Planning a presentation? WHY?

In the last 20 years I’ve given presentations to tens of thousands of people from all over the world. Now I’m coaching other leaders in confident public speaking, I’m increasingly asking WHY. Perhaps you should too.

Giving talks or presentations is a bread-and-butter part of being a leader these days. I see more and more managers and leaders – and aspiring leaders – who are more familiar with advanced features in Microsoft PowerPoint than almost any other app on their computer. The appetite for learning about how to give a good presentation is absolutely vast – at the time of writing, Google can direct you to 816 million sites offering to help with “presentation skills”.

0 million
pages on Google for "presentation skills"

…but do we think enough about WHY?

Don’t get me wrong – a poorly presented talk, or poorly designed slides are a real problem. They blight way too many talks, even with all the tips and templates available these days. So it’s right that all of us who give presentations spend time and effort (and get feedback) on the mechanics – the HOW.

But even the most beautiful slides and engaging style aren’t enough. It’s still possible to miss the PURPOSE of the presentation. Like me, you’ve probably been in some great presentations; uplifting, entertaining or just very clear – but which haven’t really achieved a purpose particularly well. I’ve been in many where I’d have to conclude the main purpose was just for the audience to think the speaker was clever. Does that really warrant you committing your time, as an audience member?

Pausing to think about the WHY questions will help you put your presentation techniques to good use. 

  • Why is this meeting happening? 
  • Why are these attendees here?
  • Why is this presentation being given?
  • Why me?

If you’re clear about what could be achieved by you giving this presentation at this time to these people in this meeting, then you’re onto a winner. If not, please don’t even start any other preparation.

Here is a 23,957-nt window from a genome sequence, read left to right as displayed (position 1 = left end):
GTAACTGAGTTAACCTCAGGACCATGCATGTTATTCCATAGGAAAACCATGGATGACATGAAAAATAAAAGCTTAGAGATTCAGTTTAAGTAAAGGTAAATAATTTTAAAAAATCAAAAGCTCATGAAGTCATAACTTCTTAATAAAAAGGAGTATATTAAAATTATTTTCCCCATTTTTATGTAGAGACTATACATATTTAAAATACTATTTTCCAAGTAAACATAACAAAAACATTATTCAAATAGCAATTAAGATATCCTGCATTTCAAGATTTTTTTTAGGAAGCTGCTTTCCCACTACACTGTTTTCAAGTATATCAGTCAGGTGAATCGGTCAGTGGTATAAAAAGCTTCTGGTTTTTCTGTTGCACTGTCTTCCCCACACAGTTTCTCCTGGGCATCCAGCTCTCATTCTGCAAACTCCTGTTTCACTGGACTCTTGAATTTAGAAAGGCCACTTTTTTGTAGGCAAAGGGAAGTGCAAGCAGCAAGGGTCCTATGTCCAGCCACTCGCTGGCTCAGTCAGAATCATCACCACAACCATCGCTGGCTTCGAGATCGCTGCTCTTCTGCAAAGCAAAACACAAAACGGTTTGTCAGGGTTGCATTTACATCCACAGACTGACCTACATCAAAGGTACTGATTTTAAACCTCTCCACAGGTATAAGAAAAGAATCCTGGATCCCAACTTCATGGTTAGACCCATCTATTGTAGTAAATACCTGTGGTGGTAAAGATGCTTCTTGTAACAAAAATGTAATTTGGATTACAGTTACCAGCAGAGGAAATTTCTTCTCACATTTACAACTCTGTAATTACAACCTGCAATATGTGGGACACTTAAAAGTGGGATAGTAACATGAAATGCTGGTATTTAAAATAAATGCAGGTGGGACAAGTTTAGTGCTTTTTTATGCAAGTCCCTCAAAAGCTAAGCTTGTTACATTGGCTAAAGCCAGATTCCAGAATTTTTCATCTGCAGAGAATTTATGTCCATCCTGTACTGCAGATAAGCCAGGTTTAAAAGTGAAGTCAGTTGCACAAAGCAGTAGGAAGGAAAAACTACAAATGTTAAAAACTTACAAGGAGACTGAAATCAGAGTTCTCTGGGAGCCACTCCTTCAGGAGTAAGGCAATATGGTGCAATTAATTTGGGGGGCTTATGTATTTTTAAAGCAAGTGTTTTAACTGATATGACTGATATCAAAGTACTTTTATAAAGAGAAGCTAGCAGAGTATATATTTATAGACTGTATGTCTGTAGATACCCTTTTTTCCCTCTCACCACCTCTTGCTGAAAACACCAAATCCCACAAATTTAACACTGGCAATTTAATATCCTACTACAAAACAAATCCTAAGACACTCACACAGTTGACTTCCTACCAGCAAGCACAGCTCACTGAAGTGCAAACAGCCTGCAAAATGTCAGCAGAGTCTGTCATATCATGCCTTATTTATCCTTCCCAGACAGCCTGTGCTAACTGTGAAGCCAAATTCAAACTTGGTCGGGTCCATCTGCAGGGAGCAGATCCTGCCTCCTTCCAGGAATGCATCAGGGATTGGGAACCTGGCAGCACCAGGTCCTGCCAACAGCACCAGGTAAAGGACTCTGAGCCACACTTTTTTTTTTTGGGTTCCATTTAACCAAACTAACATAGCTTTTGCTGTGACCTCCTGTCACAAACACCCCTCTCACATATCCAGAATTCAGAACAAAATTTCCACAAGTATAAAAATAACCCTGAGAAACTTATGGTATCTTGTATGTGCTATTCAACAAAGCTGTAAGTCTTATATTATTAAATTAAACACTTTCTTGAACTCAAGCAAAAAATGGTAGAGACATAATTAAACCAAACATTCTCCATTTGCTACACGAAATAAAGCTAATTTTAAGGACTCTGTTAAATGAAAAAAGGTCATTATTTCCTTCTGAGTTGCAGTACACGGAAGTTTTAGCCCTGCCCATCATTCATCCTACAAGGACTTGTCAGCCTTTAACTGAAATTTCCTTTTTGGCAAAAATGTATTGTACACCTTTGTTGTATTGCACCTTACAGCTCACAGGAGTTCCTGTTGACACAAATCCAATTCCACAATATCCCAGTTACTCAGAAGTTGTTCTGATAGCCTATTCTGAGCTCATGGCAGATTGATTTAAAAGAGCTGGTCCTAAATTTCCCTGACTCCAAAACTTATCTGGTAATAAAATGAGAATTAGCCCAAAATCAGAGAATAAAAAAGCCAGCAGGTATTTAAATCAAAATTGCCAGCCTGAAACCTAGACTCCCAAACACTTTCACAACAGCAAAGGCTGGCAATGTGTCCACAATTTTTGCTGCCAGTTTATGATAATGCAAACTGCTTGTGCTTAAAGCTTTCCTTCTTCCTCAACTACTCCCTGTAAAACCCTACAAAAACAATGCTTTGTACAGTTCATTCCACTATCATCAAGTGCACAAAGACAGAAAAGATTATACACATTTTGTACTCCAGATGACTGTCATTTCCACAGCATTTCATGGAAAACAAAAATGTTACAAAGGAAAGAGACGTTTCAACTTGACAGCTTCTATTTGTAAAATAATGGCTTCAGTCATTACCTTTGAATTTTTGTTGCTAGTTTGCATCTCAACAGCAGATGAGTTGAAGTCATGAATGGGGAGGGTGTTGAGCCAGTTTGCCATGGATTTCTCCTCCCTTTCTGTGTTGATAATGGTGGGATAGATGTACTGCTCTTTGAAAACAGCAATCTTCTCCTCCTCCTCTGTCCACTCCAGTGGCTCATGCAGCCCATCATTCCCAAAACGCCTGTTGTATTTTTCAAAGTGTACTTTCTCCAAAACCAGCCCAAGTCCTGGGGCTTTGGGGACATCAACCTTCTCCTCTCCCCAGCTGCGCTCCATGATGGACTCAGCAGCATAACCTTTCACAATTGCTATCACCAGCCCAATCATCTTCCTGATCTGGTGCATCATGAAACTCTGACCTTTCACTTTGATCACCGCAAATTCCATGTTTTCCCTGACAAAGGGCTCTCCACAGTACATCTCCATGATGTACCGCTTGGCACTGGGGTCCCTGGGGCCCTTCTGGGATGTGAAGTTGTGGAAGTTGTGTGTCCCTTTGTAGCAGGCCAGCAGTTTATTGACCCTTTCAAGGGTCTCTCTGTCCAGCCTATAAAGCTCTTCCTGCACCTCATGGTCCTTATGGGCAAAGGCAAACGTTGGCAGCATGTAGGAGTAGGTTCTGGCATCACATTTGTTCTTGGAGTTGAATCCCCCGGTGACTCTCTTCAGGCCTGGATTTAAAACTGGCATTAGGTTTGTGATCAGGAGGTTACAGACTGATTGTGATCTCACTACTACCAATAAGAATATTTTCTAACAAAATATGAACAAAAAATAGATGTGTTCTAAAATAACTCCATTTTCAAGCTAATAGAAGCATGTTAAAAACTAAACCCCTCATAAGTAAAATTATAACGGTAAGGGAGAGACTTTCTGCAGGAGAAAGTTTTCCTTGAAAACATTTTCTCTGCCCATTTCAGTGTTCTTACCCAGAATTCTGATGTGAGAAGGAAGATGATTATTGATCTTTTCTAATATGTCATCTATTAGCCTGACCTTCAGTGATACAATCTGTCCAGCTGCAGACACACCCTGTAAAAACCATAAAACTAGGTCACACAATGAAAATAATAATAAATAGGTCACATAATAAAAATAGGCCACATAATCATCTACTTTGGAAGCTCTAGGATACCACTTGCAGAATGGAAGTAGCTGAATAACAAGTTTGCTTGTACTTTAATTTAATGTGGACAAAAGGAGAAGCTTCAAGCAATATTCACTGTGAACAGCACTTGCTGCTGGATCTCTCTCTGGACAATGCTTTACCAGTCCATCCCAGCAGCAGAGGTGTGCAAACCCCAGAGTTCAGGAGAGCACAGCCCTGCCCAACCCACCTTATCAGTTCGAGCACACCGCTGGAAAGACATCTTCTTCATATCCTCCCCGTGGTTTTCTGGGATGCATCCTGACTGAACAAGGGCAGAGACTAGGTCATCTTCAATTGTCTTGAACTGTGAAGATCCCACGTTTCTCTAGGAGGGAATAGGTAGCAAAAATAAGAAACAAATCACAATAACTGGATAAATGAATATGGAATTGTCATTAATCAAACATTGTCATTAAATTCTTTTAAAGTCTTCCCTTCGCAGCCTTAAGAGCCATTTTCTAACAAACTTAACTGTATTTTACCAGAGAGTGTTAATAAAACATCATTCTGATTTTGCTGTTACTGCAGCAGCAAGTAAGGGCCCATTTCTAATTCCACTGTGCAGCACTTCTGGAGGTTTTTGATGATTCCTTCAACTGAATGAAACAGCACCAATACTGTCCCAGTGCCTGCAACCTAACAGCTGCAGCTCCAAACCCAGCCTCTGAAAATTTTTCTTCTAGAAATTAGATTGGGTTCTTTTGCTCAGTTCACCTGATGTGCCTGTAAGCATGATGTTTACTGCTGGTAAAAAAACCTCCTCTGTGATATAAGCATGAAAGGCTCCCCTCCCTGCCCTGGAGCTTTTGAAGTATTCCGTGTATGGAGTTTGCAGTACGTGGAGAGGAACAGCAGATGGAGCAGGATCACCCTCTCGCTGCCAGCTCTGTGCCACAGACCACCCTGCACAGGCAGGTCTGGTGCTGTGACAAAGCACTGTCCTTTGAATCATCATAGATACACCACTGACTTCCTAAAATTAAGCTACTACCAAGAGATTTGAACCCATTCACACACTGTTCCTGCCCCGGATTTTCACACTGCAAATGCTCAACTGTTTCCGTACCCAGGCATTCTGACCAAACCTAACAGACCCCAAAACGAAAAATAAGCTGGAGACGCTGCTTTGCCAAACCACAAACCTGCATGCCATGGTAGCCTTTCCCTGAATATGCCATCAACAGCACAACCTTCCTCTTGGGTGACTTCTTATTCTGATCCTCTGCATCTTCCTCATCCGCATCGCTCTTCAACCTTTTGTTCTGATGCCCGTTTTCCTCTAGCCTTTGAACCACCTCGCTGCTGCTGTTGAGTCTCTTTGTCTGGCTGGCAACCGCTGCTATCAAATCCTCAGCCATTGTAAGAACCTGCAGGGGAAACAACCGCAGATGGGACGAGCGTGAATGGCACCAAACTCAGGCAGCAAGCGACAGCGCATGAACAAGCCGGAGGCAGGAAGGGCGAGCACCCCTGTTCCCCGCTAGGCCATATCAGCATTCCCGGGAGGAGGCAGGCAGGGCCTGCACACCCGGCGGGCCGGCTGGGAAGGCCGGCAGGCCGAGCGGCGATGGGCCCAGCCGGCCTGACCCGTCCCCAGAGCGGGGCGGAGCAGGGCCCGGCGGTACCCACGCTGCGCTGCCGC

Be warned, though – asking WHY can have some significant consequences for your presentation, and even for your meeting.

  • If your purpose is to encourage others to try something that’s worked for you, have you included enough detail about how you succeeded, alongside the impressive evidence that you succeeded? What’s going to serve the purpose best?
  • If your purpose is to explain a concept, do you need to include much more than just information in the presentation? Would a Q&A style group coaching session be more effective?
  • If your purpose is to change people’s perspective, would a story serve better than a traditional information-based presentation? Are you clear on the values and ‘killer stats’ that need to stand out?
  • If your purpose is to pass on information, is a presentation the best method? People read faster than you speak, so they could cover more ground if the information was written. Should you be giving this presentation at all?


This thread from Tessa Davis is a brilliant list of tips for the technicalities of planning a presentation (once you’re clear on the WHY!)…

…and personally I love Nancy Duarte’s work and books – well worth checking out if you want to freshen up your presentations

PS I am very much still on the learning curve myself here. If you’ve recently heard me speak, please don’t hesitate to let me know what you took away from it. Specific feedback really helps!


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